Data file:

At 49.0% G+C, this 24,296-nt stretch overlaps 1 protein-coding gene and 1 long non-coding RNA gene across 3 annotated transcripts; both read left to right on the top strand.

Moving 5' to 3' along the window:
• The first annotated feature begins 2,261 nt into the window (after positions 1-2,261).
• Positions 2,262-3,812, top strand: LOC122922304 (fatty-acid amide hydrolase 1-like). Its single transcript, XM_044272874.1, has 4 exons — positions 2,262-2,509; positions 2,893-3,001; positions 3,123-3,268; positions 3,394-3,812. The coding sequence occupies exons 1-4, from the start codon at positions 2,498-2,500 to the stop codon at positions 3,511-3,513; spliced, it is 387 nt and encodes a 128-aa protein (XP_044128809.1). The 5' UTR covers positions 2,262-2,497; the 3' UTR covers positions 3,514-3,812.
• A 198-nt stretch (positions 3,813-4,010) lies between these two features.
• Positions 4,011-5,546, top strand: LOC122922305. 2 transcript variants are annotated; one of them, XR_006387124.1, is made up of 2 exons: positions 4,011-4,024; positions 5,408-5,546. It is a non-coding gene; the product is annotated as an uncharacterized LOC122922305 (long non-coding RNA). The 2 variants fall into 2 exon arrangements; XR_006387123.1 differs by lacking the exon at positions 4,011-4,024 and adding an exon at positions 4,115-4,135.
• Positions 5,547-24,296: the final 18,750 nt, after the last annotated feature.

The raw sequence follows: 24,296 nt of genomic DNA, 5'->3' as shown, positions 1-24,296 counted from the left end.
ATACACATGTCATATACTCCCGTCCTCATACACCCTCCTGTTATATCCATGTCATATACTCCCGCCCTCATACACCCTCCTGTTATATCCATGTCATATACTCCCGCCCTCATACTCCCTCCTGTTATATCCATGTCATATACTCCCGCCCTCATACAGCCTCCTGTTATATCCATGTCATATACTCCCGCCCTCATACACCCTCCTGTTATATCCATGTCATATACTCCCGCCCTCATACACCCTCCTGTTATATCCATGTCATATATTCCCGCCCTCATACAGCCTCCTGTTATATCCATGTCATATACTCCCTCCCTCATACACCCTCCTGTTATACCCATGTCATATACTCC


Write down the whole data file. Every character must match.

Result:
At 49.0% G+C, this 24,296-nt stretch overlaps 1 protein-coding gene and 1 long non-coding RNA gene across 3 annotated transcripts; both read left to right on the top strand.

Moving 5' to 3' along the window:
• The first annotated feature begins 2,261 nt into the window (after positions 1-2,261).
• Positions 2,262-3,812, top strand: LOC122922304 (fatty-acid amide hydrolase 1-like). Its single transcript, XM_044272874.1, has 4 exons — positions 2,262-2,509; positions 2,893-3,001; positions 3,123-3,268; positions 3,394-3,812. The coding sequence occupies exons 1-4, from the start codon at positions 2,498-2,500 to the stop codon at positions 3,511-3,513; spliced, it is 387 nt and encodes a 128-aa protein (XP_044128809.1). The 5' UTR covers positions 2,262-2,497; the 3' UTR covers positions 3,514-3,812.
• A 198-nt stretch (positions 3,813-4,010) lies between these two features.
• Positions 4,011-5,546, top strand: LOC122922305. 2 transcript variants are annotated; one of them, XR_006387124.1, is made up of 2 exons: positions 4,011-4,024; positions 5,408-5,546. It is a non-coding gene; the product is annotated as an uncharacterized LOC122922305 (long non-coding RNA). The 2 variants fall into 2 exon arrangements; XR_006387123.1 differs by lacking the exon at positions 4,011-4,024 and adding an exon at positions 4,115-4,135.
• Positions 5,547-24,296: the final 18,750 nt, after the last annotated feature.

The raw sequence follows: 24,296 nt of genomic DNA, 5'->3' as shown, positions 1-24,296 counted from the left end.
ATACACATGTCATATACTCCCGTCCTCATACACCCTCCTGTTATATCCATGTCATATACTCCCGCCCTCATACACCCTCCTGTTATATCCATGTCATATACTCCCGCCCTCATACTCCCTCCTGTTATATCCATGTCATATACTCCCGCCCTCATACAGCCTCCTGTTATATCCATGTCATATACTCCCGCCCTCATACACCCTCCTGTTATATCCATGTCATATACTCCCGCCCTCATACACCCTCCTGTTATATCCATGTCATATATTCCCGCCCTCATACAGCCTCCTGTTATATCCATGTCATATACTCCCTCCCTCATACACCCTCCTGTTATACCCATGTCATATACTCC